Livonia doctor accused of fueling opioid crisis
Detroit – A Livonia doctor was indicted and accused of helping fuel the nation’s opioid crisis by writing prescriptions for $18 million worth of powerful drugs that ended up being sold on the street.
Dr. Zongli Chang, 52, was charged in an unsealed indictment Tuesday alongside seven others who helped recruit patients and distribute the drugs, according to federal authorities.
The indictment, which also accuses Chang of health care fraud, was unsealed eight months after the state suspended Chang’s medical license for overprescribing controlled substances.
Chang was arraigned Tuesday in federal court and temporarily held without bond pending a detention hearing Friday.
“Our office has no tolerance for corrupt doctors who are making Michigan’s opioid crisis even worse by unnecessarily prescribing drugs,” U.S. Attorney Matthew Schneider said in a statement Tuesday. “We will vigorously prosecute those who spread these poisons on our streets.”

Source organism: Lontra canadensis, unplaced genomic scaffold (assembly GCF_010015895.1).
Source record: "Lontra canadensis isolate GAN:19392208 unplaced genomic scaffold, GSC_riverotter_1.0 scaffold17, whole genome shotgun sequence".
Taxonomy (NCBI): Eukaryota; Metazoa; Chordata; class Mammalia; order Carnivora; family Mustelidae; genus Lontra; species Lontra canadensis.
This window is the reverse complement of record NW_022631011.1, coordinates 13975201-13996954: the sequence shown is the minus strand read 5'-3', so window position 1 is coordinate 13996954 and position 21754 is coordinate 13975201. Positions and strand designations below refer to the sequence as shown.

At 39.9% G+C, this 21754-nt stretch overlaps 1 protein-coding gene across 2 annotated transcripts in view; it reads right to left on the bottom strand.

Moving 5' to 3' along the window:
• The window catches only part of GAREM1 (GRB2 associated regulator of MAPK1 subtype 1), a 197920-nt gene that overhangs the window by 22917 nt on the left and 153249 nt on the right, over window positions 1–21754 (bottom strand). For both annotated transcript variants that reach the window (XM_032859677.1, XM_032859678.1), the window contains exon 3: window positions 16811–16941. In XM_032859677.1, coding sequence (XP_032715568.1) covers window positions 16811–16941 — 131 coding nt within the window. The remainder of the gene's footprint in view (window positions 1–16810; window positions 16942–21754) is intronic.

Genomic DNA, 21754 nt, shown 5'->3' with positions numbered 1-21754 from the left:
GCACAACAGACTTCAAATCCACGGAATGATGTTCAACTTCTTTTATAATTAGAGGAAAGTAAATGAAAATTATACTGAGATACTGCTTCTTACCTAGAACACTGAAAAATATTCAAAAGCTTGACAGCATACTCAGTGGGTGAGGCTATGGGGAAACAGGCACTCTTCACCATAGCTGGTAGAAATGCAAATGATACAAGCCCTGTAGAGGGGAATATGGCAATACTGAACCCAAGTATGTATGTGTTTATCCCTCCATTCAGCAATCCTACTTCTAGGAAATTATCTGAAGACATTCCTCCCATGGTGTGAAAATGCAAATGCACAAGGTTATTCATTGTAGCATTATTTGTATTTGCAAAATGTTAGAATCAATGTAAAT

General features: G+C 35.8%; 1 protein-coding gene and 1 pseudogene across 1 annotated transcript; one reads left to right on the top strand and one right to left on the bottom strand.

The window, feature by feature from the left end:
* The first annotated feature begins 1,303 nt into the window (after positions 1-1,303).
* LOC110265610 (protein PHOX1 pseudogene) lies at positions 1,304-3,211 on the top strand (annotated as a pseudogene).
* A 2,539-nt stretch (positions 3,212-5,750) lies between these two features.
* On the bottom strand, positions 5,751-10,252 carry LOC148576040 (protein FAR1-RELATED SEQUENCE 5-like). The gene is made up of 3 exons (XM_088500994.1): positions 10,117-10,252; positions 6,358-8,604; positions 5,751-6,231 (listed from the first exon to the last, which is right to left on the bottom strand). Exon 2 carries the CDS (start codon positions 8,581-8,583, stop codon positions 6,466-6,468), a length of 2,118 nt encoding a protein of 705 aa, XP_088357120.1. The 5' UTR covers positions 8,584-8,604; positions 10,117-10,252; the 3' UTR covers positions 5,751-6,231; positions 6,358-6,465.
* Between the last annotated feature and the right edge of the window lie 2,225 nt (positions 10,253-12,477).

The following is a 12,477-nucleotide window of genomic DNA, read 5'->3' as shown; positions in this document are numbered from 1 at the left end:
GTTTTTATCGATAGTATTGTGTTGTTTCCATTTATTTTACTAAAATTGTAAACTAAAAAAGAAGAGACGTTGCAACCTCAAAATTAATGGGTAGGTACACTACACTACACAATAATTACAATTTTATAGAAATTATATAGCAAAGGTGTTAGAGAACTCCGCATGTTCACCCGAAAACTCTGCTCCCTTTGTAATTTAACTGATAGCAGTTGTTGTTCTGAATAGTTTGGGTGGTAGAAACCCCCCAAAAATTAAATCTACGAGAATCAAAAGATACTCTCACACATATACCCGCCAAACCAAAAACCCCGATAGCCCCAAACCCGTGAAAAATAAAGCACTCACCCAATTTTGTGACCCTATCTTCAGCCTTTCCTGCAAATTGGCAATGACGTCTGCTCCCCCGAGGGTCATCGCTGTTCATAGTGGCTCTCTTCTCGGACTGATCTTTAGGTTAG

The alleged conspiracy dates to January 2012. That’s when Chang and others started illegally distributing controlled substances, including hydrocodone and oxycodone, according to the indictment.
Chang abused his medical license by writing medically unnecessary prescriptions for highly addictive controlled substances in exchange for cash payments, prosecutors allege.
Chang relied on patient recruiters to bring fake patients to his office, according to the government. The recruiters paid cash to acquaintances who received drug prescriptions and sold the medication in Michigan and elsewhere, prosecutors allege.
The patient recruiters charged alongside Chang include:
■Darryl Parker, 56, of Detroit
■Tye Chandler, 26, of Detroit
■Karen Hall, 57, of Detroit
■Deangelo Givhan, 28, of Detroit
■Yolanda Cannon, 39, of Detroit
■Melvin McGuire, 48, of Detroit
■Khary Tremble, 44, of Detroit
During the investigation, federal agents seized more than $603,000 from Chang’s home in Novi. His office was in Livonia.
“The routine manner in which Dr. Chang illegally made medically unnecessary prescription drugs available to co-conspirators who enabled drug abusers to further their addictions will not be tolerated,” David Gelios, special agent in charge of the FBI’s Detroit field division, said in a statement.